Across the country, companies have cloned at least 100 prize cattle that are beginning to produce offspring that farmers hope will generate the meat and milk of the future. But will they make it to Americans' tables?
As early as this week, the Food and Drug Administration is expected to take the first step in determining whether to allow food from cloned livestock to be sold. The FDA will issue a preliminary report on the potential hazards of the controversial technology, and officials declined yesterday to forecast their findings. But after three years of research, most signs point to a conclusion that there is no difference between food from cloned animals and normally bred animals.
"The only data we've seen seem to suggest that the products of cloned animals are essentially indistinguishable from their conventionally bred counterparts," said Michael Fernandez, director of science for the Pew Institute of Food and Biotechnology, an independent agency that has been helping the FDA review the issue.
But others question whether such a hot-button decision should be made purely on science. Seven years after scientists cloned Dolly the sheep, the controversy over whether cloning has a place in society -- let alone on the dinner table -- remains unresolved.
"There are social, ethical, and religious issues involved," said Carol Tucker Foreman, director of food policy for the Consumer Federation of America. "What's the purpose of it? Is is worth altering the basic nature of these animals just to make more milk? We have a surplus of milk. . . . Is it worth it to make beef that is tender?"
The FDA report will address only animals that are direct copies of their parents, or clones. It is scheduled to be discussed by a committee of scientific advisers on Nov. 4, but a final policy is not expected for another year. Following that decision, the FDA will take up the issue of transgenic animals, whose genetic makeup has been altered to improve their taste or disease resistance. Genetically modified crops such as corn and soybeans are already part of the food supply.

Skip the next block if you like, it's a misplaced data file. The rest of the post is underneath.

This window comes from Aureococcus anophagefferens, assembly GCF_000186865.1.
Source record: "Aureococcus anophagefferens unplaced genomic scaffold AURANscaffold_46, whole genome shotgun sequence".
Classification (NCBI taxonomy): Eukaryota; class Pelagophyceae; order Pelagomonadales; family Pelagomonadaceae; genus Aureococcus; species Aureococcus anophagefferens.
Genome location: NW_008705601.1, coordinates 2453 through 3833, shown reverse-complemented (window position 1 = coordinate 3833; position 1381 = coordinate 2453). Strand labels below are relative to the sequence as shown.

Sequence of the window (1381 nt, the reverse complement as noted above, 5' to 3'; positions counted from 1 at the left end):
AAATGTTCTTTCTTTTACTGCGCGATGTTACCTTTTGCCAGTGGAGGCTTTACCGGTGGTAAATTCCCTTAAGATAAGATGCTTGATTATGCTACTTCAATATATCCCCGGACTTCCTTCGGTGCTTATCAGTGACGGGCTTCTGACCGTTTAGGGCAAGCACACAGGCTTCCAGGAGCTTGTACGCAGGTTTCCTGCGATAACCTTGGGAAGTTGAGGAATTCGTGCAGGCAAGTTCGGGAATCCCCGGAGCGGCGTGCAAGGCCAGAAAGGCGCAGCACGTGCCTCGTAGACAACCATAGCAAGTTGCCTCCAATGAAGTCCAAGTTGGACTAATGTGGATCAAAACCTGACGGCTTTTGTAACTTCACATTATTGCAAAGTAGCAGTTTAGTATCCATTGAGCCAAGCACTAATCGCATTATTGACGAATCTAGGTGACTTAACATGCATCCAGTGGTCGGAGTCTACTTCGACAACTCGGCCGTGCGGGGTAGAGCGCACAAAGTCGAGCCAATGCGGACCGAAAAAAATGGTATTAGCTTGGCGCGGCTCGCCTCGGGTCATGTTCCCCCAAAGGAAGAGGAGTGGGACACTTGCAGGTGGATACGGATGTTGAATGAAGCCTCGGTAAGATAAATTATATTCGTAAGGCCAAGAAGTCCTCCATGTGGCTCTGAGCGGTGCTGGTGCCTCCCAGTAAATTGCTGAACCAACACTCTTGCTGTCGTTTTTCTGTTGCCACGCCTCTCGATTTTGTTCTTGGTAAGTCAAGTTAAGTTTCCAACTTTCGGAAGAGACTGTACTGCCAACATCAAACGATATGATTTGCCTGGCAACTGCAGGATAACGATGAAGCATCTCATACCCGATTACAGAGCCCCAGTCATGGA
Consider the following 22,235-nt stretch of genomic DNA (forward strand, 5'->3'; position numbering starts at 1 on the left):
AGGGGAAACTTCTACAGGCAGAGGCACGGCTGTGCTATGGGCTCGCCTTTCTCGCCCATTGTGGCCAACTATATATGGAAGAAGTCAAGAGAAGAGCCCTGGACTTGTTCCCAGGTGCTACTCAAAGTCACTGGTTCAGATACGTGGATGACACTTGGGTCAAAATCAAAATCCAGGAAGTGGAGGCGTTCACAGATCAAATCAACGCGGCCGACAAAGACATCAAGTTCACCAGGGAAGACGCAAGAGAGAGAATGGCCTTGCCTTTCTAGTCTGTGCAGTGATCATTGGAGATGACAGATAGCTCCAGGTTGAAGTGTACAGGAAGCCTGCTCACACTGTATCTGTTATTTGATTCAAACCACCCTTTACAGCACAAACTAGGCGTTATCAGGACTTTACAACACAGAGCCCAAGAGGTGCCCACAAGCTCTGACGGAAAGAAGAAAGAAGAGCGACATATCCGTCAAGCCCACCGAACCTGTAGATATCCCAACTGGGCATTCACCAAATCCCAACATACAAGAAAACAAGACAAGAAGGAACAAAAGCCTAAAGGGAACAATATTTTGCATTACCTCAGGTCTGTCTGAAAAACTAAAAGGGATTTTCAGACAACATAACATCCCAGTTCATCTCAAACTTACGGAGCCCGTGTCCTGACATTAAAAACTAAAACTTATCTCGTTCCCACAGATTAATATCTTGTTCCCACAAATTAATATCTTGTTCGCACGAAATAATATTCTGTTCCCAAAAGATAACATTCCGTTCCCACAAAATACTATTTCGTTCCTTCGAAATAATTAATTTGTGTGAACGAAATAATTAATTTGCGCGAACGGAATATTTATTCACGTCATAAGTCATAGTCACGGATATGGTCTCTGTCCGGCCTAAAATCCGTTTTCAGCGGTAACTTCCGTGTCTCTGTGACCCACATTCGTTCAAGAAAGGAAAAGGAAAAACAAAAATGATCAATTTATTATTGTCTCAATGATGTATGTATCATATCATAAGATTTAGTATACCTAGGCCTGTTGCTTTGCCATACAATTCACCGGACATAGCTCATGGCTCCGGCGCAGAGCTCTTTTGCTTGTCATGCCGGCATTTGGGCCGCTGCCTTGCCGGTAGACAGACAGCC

Cyagra, a Worcester biotechnology company that says it has cloned more than 100 cattle for farmers and ranchers, is among those with the most at stake in the decision. So far, farmers have voluntarily kept any products from the cows off the market at the FDA's request. At least two other companies have also been cloning cows since the late 1990s.
"We feel there's a future in it," said Cyagra marketing manager Steve Mower.
Ranchers and farmers see cloning as another tool to build better herds. In Oklahoma, a rancher has cloned a prize bull with the goal of eventually selling more of his sperm. A Maryland farmer has cloned a top milk-producing Holstein. Scientists also envision cloning animals that show hearty disease resistance. While cattle have been the main focus, scientists are also cloning pigs, goats, and sheep.
Some of the cattle clones are now old enough to bear offspring themselves. And farmers are looking to the offspring, rather than the clones, to produce milk and meat since the clones are too expensive to sacrifice.
The cloning process starts with a tissue sample from the ear of a valued cow or bull. Scientists extract the DNA from the tissue and insert it into a cow egg that has been stripped of its own DNA. The egg is stimulated until it begins to divide and grow into an embryo, and the embryo is implanted in a cow. If all goes well, a calf will be born about nine months later. Cyagra charges $19,000 per clone, according to its website.
Typically, few embryos make it to full-grown fetuses and many of the clones show signs of heart or lung trouble. But so far, tests of meat and milk from the clones, presented at an FDA-sponsored symposium last year, showed no problems. In addition, a report last year from the National Research Council, an arm of the National Academies that advise the government on science, found no evidence of food safety problems. The council report, however, advised the FDA to conduct more detailed analysis of the cloned food and to assess the potential environmental impact of mixing cloned animals with wild animals.
Mower said Cyagra offered to do some additional testing for the FDA and presented data on levels of hormones and other substances in the blood that he said showed no difference from other cattle.
Kevin Eggan, a research fellow at Harvard who specializes in cloning, said there's no evidence of any danger to the food supply despite the fact that some clones such as Dolly showed signs of premature aging.
"The abnormalities that we see in cloned animals are not present in their offspring," he said. "There's good reason to believe eating the offspring would be fine."
Alice Dembner can be reached at email@example.com.